6. National Security. Just what will voters think of the Summit Sweepstakes come November? We still don’t know what Trump agreed to with Russian president Vladimir Putin last week, and Kim Jung Un of North Korea is refusing to play ball. Trump is now threatening war with Iran. Let’s see how that all goes.
  7. SCOTUS. Remember the blockbuster announcement of Brett Kavanaugh? His vote comes October 1, and Democrats up for reelection in Trump states feel pressure to support him, but fear their voters will stay home if they do.
  8. The Obama Effect. Democrats have been quietly begging for President Obama to reappear and take on Trump and Congressional Republicans to help energize their voters this fall. Recently, at an event celebrating the legacy of Nelson Mandela, Obama spoke quite directly about the age of Trump, without naming him. “People just make stuff up. They just make stuff up,” Obama said. “We see the utter loss of shame among political leaders where they’re caught in a lie and they just double down and they lie some more.” How much will Obama engage in the campaign?
  9. Gun Control. Gun rights, not controls, have long driven votes in both presidential and midterm elections. New energy, however, has emerged following not only the February 14th shooting in Parkland, Florida but also numerous others as well, inspiring new organizing for the midterms around this issue. While the aftermath of the shootings and fiery debate also led to an increase in donations to the National Rifle Association and even an increase in Trump’s approval rating, there are signs Democrats may attract more votes over this issue this year than ever. New registration among young voters is up noticeably in Florida and North Carolina, and Michael Bloomberg has pledged millions to this very effort.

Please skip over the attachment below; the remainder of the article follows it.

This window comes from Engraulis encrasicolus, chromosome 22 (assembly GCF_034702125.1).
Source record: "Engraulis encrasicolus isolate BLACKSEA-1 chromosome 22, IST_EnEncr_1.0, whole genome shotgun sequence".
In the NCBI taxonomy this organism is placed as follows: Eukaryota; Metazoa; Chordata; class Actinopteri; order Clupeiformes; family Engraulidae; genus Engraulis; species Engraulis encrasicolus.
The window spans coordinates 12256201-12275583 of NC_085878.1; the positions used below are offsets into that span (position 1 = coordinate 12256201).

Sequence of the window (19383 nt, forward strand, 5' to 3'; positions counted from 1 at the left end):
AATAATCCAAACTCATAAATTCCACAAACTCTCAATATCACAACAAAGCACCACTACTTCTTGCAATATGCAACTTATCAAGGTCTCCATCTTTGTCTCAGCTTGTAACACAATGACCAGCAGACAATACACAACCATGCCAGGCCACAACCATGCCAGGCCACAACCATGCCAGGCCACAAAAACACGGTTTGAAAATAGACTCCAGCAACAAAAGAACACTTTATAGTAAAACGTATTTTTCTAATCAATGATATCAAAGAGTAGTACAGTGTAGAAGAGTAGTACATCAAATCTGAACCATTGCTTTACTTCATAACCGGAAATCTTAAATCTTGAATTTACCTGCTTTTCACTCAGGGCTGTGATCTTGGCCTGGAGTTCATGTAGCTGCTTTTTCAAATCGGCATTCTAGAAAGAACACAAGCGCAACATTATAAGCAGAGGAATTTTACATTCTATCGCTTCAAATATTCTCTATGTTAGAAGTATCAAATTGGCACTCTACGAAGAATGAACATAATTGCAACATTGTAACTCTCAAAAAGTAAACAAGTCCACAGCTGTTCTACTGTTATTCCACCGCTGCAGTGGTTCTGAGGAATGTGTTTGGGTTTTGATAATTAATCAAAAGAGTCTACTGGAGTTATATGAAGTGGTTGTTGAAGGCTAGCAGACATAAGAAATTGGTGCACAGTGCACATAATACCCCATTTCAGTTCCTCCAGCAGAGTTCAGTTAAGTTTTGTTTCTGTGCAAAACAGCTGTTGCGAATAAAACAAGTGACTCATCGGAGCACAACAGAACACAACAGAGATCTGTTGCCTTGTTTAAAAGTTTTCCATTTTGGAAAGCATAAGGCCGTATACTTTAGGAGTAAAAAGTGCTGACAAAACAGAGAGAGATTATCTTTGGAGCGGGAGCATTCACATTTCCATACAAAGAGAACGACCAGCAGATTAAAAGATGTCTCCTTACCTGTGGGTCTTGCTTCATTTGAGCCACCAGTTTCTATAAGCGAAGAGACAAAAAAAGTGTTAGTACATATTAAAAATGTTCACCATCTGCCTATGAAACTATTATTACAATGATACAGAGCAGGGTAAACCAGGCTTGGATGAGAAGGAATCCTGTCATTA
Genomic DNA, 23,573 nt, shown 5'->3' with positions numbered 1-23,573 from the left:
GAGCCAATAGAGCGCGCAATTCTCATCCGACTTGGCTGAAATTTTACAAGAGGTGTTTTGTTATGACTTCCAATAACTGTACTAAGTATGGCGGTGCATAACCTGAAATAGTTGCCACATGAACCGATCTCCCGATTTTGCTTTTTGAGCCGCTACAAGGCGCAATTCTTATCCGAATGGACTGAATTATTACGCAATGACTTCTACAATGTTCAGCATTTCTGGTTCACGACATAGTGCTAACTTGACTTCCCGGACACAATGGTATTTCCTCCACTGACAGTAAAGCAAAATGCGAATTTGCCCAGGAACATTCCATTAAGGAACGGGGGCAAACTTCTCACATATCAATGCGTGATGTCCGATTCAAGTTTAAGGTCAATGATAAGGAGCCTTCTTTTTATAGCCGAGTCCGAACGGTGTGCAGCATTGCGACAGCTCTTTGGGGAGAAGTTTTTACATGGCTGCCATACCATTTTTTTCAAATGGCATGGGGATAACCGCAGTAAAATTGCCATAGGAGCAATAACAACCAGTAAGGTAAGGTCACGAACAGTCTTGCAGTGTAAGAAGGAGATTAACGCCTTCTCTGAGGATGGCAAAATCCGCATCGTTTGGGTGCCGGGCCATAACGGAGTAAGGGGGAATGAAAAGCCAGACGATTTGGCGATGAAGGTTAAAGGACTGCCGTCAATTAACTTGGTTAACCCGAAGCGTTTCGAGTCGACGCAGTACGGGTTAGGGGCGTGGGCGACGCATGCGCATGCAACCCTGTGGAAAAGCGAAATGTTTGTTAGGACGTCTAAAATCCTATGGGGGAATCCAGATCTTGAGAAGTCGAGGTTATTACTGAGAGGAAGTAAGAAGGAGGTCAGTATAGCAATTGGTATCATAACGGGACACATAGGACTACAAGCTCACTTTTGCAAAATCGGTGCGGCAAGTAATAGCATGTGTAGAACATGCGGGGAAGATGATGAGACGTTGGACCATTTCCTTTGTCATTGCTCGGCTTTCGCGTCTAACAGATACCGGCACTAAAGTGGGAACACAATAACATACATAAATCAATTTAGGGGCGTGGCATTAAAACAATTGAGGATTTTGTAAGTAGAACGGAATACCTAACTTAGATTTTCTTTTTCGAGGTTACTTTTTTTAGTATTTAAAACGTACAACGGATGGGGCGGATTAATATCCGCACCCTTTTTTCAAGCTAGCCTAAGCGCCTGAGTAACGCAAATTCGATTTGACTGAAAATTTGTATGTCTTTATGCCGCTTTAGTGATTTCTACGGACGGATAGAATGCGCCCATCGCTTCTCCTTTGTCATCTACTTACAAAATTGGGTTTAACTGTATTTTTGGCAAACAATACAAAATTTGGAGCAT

10. The Trump Effect. Last but not least, the President’s raucous rallies are intended to help drive turn out for GOP candidates. He often spends more time talking about the incumbent Democrats and his presidency than the Republican running in that particular race, and outrage is a regular feature of his performances. The jury is out on whether swipes at President George H.W. Bush and Sen. John McCain drive more angry Democrats and Independents to the polls in these places, or energize voters to show up for the Republicans on the ballot.

As we try and predict the coming elections we most certainly could be met along the way with some complete, even October, surprises. But for now we know much about what we do not know.

a.b. stoddardA.B. Stoddard is an associate editor and columnist with political news site and polling data aggregator, RealClearPolitics, and a contributor and guest host for SiriusXM’s POTUS channel. She appears regularly on Fox’s Special Report with Bret Baier and CNN’s New Day, as well as other shows on Fox News Channel, Fox Business Network, and CNN for her expertise as a political commentator. She is a former associate editor and columnist for The Hill newspaper. Her column with The Hill won first place Dateline Awards from the Society of Professional Journalists’ Washington, DC chapter in 2010 and 2011. 

To learn more about A.B. Stoddard, please visit her speaker profile page.